Main content area

Construction of a full-length infectious cDNA clone of Cowpea mild mottle virus

Carvalho, Silvia L., Nagata, Tatsuya, Junqueira, Bruna R., Zanardo, Larissa G., Paiva, Ana C. S., Carvalho, Claudine M.
Virus genes 2017 v.53 no.1 pp. 137-140
Cauliflower mosaic virus, Cowpea mild mottle virus, DNA assembly, DNA-directed RNA polymerase, Glycine max, RNA, clones, complementary DNA, genome, promoter regions, reverse transcriptase polymerase chain reaction, runoff, seedlings, soybeans, transcription (genetics), transfection, viruses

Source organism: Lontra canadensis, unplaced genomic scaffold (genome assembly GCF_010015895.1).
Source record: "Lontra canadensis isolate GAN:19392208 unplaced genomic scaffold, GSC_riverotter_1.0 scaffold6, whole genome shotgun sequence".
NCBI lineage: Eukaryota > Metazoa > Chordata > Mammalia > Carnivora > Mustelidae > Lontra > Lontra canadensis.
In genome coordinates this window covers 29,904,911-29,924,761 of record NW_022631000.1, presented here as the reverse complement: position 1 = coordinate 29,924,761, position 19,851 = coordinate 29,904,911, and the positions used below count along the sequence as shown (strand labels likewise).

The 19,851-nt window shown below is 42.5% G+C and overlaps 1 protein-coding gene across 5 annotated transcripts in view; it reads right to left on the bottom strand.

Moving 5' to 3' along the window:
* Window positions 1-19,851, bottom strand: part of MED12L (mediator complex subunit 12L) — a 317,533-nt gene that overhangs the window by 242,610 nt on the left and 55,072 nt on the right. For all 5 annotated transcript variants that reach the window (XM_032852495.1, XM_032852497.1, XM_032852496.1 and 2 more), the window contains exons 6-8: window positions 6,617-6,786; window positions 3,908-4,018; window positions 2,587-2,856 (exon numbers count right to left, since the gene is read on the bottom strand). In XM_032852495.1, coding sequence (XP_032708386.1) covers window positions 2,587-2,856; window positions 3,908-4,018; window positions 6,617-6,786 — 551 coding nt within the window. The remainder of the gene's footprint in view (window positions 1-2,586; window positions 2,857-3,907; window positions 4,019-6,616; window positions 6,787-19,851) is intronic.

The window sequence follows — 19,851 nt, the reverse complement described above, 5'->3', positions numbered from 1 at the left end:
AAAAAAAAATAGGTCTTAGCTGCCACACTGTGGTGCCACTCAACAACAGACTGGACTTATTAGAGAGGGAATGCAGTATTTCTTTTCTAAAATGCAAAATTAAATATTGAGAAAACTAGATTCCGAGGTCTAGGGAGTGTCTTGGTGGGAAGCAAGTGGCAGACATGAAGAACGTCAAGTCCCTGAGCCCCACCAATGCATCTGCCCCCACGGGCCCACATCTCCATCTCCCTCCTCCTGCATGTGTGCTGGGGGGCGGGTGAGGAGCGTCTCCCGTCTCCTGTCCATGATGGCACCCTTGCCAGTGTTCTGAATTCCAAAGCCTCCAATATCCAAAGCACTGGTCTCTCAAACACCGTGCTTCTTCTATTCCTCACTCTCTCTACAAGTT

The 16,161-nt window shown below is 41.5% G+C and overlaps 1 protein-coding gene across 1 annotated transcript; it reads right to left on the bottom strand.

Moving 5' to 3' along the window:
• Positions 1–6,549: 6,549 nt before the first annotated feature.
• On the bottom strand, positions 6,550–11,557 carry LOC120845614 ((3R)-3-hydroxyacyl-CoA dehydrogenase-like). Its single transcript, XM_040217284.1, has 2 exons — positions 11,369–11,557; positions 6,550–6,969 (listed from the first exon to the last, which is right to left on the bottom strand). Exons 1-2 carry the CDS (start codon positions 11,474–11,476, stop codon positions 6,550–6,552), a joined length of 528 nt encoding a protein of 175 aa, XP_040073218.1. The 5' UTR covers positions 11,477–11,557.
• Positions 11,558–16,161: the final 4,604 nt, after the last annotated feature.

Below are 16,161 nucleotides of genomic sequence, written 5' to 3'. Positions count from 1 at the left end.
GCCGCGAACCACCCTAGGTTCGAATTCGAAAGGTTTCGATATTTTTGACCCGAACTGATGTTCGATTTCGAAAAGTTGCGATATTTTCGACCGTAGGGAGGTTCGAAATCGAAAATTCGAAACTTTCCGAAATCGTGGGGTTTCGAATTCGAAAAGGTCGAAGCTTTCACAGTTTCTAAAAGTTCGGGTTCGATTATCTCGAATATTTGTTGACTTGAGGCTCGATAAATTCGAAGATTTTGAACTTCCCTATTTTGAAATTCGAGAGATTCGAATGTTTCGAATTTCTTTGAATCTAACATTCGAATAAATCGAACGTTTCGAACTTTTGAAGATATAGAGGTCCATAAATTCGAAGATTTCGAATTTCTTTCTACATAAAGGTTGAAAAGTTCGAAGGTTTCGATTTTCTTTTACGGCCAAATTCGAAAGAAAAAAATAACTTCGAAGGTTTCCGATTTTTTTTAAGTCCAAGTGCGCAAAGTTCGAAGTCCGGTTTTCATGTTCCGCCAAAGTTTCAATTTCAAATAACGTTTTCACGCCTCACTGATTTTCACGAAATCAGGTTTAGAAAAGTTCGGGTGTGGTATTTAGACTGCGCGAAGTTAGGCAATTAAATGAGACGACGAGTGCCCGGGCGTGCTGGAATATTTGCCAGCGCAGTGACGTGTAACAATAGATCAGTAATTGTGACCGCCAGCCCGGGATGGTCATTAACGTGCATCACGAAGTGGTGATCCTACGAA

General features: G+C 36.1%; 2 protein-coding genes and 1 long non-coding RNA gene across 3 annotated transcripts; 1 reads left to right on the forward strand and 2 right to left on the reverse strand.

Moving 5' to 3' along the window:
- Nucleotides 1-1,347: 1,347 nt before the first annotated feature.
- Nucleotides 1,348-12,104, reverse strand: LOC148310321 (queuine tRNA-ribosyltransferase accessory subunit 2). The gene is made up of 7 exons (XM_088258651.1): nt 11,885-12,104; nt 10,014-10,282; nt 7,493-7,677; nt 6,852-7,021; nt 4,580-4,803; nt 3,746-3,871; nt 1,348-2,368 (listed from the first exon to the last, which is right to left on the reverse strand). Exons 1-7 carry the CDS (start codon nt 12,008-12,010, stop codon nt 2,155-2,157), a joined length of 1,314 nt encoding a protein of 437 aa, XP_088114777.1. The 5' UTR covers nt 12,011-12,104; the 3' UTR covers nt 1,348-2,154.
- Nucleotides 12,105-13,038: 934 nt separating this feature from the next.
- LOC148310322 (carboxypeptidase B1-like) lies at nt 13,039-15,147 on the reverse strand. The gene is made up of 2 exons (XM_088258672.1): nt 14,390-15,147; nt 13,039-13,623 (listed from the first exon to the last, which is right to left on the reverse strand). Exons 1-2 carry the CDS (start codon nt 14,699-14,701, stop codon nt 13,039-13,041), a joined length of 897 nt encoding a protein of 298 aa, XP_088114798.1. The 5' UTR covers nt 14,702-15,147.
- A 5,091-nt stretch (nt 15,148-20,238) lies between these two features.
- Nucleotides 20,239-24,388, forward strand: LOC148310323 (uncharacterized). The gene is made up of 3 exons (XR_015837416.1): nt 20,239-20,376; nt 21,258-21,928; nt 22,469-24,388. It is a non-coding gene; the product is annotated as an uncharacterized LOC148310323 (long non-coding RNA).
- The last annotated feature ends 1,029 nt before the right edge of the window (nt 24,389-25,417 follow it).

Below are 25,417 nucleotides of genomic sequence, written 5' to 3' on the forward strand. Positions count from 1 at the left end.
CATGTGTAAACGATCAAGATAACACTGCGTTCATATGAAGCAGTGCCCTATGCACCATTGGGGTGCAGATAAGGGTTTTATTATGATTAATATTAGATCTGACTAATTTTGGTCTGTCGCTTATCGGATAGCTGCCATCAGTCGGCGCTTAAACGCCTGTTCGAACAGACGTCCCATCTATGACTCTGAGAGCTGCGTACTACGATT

Infectious cDNA clones are an important tool to study the molecular and cellular process of RNA virus infection. In vitro and in vivo transcription systems are the two main strategies used in the generation of infectious cDNA clones for RNA viruses. This study describes the first generation of a full-length infectious cDNA clone of Cowpea mild mottle virus (CPMMV), a Carlavirus. The full-length genome was synthesized by Overlap Extension PCR of two overlapping fragments and cloned in a pUC-based vector under control of the SP6 RNA polymerase promoter. After in vitro run-off transcription, the produced RNA was mechanically inoculated into soybean plants cv. CD206. The systemic infection was confirmed by RT-PCR and further sequencing of amplified cDNA fragments. To simplify the transfection process, the complete genome was subcloned into a binary vector under control of the 35S promoter of cauliflower mosaic virus by the Gibson Assembly protocol. The resulting clones were inoculated by particle bombardment onto soybean seedlings and the recovery of the virus was confirmed 2 weeks later by RT-PCR. Our results indicate the constructs of the full-length cDNA of CPMMV are fully infectious in both in vitro and in vivo transcription strategies.